My love of the outdoors comes partially from him, but also partially because when I was younger, people were scary and trees were safe, so I spent as much time as I could with trees and as little as possible with people. And I look at all the things my Dad loved to do, and with the exception of hockey, they are solitary, demanding technical skills that are consistently rewarding if you put in the time and effort to master them. Unlike people, or at least the ones in his life, the radios would work every time if he put them together right. Quartz was quartz was quartz, and would stay quartz, even if he looked away for five minutes. Andromeda wouldn’t switch places with Ursa Major and demand that he act as if they’d always been there. If a table saw hurt him, it wouldn’t have been on purpose, and he wouldn’t have been expected to act as if he hadn’t been hurt in order to prove how much he loved it. I’m speculating on his reasons, but I think it’s true.
His love of decadent food was legendary. Dark coffee, practically solid. Red wine, after they’d left the church. Fancy chocolate liqueurs. Any excuse to visit a bakery or the Sara Lee factory outlet was seized upon and he’d emerge with carts full of kaiser rolls, croissants, danishes, any kind of pie, rich fudgy cakes, and boxes of fancy cookies. His delight in the food of Christmas never paled. Every year I’d make him tins of treats–peanut butter balls dipped in chocolate, truffles, cheesecake brownies, sugar cookies plated in icing–and every year he would be thrilled. Entire boxes of sugary treats he was practically required to eat for politeness’ sake. And lucky man, he never put on an ounce from any of it.
He adored Frances. Which is only sensible because my completely unbiased opinion is that she is as close to perfect as it is possible for a person to be, and on which point he agreed with me entirely. They bonded over science and Lord of the Rings and beautiful stones and Christmas decorations and movies. They would snuggle up together and bask in the glow of their mutual affection, and it was a joy to see. Every time I called him, right to the end, he would ask what she was up to, and I would brag about her acts of kindness and brilliance, and he would chuckle and say, “She’s such an angel. She’s so precious.” When she was a non-napping baby with enormous blue eyes and intense leg-kicking arm-waving interest in everything around her, he would smile and say, “She’s a real going concern.” I’m still not 100% clear on what that meant exactly, but it was intended as a compliment.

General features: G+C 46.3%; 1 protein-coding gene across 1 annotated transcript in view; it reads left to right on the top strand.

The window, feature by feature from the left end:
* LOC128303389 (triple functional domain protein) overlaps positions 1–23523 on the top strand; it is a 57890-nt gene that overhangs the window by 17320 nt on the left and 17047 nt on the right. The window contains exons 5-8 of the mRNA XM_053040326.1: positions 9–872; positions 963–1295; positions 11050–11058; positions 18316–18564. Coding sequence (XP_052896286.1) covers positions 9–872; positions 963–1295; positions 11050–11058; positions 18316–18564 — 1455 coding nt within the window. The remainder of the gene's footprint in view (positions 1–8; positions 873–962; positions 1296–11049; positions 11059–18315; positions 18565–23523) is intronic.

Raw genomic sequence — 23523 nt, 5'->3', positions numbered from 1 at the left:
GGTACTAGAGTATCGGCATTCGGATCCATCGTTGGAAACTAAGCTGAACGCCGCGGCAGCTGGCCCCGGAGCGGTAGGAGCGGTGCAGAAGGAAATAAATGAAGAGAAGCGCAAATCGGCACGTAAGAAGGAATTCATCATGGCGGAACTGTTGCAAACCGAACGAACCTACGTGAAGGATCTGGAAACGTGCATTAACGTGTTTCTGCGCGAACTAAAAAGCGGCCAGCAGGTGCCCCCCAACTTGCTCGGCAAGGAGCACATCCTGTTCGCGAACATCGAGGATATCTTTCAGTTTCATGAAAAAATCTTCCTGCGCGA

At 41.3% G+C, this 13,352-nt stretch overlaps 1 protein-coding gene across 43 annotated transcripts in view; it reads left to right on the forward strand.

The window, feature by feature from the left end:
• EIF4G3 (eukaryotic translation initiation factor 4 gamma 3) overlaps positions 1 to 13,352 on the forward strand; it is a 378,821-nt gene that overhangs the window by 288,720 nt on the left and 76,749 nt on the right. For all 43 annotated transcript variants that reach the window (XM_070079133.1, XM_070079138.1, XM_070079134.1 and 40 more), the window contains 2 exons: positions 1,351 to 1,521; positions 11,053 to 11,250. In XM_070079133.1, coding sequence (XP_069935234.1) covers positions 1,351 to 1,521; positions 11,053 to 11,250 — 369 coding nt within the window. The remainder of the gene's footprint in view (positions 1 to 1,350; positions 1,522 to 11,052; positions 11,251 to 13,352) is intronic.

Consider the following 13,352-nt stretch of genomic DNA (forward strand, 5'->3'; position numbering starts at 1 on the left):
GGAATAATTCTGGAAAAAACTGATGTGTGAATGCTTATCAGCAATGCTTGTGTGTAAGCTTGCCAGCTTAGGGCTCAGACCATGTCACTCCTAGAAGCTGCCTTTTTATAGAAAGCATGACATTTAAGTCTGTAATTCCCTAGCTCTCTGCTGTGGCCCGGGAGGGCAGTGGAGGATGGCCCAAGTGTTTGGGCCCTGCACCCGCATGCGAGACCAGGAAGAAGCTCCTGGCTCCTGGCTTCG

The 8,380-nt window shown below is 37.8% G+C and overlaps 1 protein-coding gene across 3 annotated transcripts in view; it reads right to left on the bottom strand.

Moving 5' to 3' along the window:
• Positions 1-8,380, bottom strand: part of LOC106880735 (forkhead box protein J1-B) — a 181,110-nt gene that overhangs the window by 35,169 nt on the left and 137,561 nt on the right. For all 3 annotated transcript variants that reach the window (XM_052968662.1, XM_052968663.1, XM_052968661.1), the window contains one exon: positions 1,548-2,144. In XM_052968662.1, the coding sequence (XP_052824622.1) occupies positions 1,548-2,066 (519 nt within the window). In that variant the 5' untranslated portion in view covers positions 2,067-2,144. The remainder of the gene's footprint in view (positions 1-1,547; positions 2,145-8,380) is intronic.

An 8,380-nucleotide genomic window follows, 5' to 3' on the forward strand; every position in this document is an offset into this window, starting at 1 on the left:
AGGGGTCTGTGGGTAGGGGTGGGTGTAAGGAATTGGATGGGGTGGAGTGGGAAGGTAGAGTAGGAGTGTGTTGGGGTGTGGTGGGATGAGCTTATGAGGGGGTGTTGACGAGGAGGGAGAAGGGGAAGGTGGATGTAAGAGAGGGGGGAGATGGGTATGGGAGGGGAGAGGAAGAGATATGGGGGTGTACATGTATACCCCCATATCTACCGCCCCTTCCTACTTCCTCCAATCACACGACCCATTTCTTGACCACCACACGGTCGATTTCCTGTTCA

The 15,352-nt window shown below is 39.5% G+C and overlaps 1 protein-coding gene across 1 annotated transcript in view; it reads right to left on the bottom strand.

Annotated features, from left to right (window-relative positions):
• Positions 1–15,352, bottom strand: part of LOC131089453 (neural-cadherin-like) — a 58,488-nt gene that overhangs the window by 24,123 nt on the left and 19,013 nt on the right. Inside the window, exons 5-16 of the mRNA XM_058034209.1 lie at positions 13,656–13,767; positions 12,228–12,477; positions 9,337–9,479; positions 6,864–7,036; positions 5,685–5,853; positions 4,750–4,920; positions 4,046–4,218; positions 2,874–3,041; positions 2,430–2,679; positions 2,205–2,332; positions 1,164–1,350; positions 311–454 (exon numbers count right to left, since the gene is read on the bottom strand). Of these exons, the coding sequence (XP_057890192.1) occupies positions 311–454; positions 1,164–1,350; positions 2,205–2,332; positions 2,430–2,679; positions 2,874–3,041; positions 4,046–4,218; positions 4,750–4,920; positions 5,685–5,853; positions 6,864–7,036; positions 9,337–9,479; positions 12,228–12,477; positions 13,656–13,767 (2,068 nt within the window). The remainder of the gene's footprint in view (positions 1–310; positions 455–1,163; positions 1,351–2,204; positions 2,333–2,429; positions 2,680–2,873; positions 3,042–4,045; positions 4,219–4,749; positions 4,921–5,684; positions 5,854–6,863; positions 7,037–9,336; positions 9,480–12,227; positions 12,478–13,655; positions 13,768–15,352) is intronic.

His expectations were so low that it took practically nothing to make him happy. Listening to the same beautiful passage in the same beautiful song for the 50th time. A really good cup of coffee and a nice sandwich with good deli meat and cheese. Sunshine. And yet his life left him so confused about people and relationships that, though he loved people, he had no idea how to be with them. That parents were supposed to protect children was something he never learned, not for himself, and not for me. That relationships were not supposed to be tests of emotional endurance went over his head. To him, love too often meant hurting and being hurt. Whenever he got close to seeing this, he chased himself away so as not to hurt his wife by leaving her–as if anything would ever make her happy or satisfy her. As if that was worth the sacrifice of his life. I made the point to him once that staying wouldn’t make her happy because nothing made her happy, and he agreed, then said he was going to stay anyway so he could take care of her when she got old and sick and needed someone. When he got old and sick–very, very sick–she sent him to his oncology appointments alone and I was not permitted to accompany him.
We talked about her–well, I mentioned that already. But the door he opened by complaining to me about his marriage I walked through with why I wasn’t going to accept her treatment of me anymore. He didn’t like it, but he understood. And then he would forget (or “forget”) ever having had the conversation and we would have it again. He had this double consciousness, on the one hand believing that he was alone and lonely because no one really cared about him, and on the other knowing that it was really because his wife drove everyone away. He wanted so badly to have people around him and love in his life but he wanted even more to give her whatever she demanded, and the two were incompatible. I held out hope right until his diagnosis that one day he would see that he didn’t deserve it, that his sacrifices could never be appreciated and that his life would be better without her–but it never happened.
It was such a waste. If he’d had the slightest bit of reliable nurturing as a child his temperament would have made him a natural friend to so many, and his life would have been so rich and full. Instead he made himself live and be happy with a feast of crumbs. He exclaimed over every one of them as if it were a prize.
I wish someone had told him he deserved more when he was young enough that it could have made a difference. When I visited him that Saturday and held his hand, I told him so. I’ll never know if any part of him heard me, but I hope it did.
He said he didn’t want a funeral. But that, I think, is his belief that no one cared combined with his unwillingness to impose; I think if a bunch of people had got together during his life to share fond memories of him he would have had the best time ever. It’s too late now, and I wouldn’t have had any weight in the decision-making process regardless, but if you have a fond or happy memory of him to share, I would love to see it here.